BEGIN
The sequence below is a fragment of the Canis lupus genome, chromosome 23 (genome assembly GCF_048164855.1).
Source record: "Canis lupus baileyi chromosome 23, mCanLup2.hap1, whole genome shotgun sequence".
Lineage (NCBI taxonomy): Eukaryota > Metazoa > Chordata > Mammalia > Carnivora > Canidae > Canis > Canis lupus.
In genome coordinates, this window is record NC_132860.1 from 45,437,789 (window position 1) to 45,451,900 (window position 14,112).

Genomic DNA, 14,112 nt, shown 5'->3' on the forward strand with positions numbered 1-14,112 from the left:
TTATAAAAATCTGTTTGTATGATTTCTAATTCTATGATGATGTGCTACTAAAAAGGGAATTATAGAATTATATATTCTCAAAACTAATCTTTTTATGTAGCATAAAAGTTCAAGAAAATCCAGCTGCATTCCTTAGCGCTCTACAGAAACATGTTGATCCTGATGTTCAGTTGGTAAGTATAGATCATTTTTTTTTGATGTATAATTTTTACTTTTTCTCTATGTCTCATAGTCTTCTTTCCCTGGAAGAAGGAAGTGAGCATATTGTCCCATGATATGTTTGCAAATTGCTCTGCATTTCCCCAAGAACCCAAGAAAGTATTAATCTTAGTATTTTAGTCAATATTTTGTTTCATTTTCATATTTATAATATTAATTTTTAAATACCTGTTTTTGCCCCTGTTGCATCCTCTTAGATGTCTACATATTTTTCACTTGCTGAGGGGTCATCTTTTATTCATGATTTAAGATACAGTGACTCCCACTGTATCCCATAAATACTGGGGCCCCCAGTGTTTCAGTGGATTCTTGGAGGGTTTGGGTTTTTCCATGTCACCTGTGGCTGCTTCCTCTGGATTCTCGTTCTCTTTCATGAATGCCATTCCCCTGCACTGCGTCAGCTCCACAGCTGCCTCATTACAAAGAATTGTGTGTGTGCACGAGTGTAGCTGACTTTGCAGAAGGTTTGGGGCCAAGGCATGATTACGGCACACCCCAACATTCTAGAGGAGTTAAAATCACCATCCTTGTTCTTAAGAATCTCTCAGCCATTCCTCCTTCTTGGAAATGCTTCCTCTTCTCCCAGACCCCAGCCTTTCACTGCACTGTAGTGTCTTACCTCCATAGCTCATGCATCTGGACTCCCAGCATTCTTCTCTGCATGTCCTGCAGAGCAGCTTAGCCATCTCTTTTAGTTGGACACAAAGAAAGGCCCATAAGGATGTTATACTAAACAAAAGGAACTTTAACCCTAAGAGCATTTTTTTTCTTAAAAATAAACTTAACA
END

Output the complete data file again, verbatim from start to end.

The sequence below is a fragment of the Canis lupus genome, chromosome 23 (genome assembly GCF_048164855.1).
Source record: "Canis lupus baileyi chromosome 23, mCanLup2.hap1, whole genome shotgun sequence".
Lineage (NCBI taxonomy): Eukaryota > Metazoa > Chordata > Mammalia > Carnivora > Canidae > Canis > Canis lupus.
In genome coordinates, this window is record NC_132860.1 from 45,437,789 (window position 1) to 45,451,900 (window position 14,112).

Genomic DNA, 14,112 nt, shown 5'->3' on the forward strand with positions numbered 1-14,112 from the left:
TTATAAAAATCTGTTTGTATGATTTCTAATTCTATGATGATGTGCTACTAAAAAGGGAATTATAGAATTATATATTCTCAAAACTAATCTTTTTATGTAGCATAAAAGTTCAAGAAAATCCAGCTGCATTCCTTAGCGCTCTACAGAAACATGTTGATCCTGATGTTCAGTTGGTAAGTATAGATCATTTTTTTTTGATGTATAATTTTTACTTTTTCTCTATGTCTCATAGTCTTCTTTCCCTGGAAGAAGGAAGTGAGCATATTGTCCCATGATATGTTTGCAAATTGCTCTGCATTTCCCCAAGAACCCAAGAAAGTATTAATCTTAGTATTTTAGTCAATATTTTGTTTCATTTTCATATTTATAATATTAATTTTTAAATACCTGTTTTTGCCCCTGTTGCATCCTCTTAGATGTCTACATATTTTTCACTTGCTGAGGGGTCATCTTTTATTCATGATTTAAGATACAGTGACTCCCACTGTATCCCATAAATACTGGGGCCCCCAGTGTTTCAGTGGATTCTTGGAGGGTTTGGGTTTTTCCATGTCACCTGTGGCTGCTTCCTCTGGATTCTCGTTCTCTTTCATGAATGCCATTCCCCTGCACTGCGTCAGCTCCACAGCTGCCTCATTACAAAGAATTGTGTGTGTGCACGAGTGTAGCTGACTTTGCAGAAGGTTTGGGGCCAAGGCATGATTACGGCACACCCCAACATTCTAGAGGAGTTAAAATCACCATCCTTGTTCTTAAGAATCTCTCAGCCATTCCTCCTTCTTGGAAATGCTTCCTCTTCTCCCAGACCCCAGCCTTTCACTGCACTGTAGTGTCTTACCTCCATAGCTCATGCATCTGGACTCCCAGCATTCTTCTCTGCATGTCCTGCAGAGCAGCTTAGCCATCTCTTTTAGTTGGACACAAAGAAAGGCCCATAAGGATGTTATACTAAACAAAAGGAACTTTAACCCTAAGAGCATTTTTTTTCTTAAAAATAAACTTAACA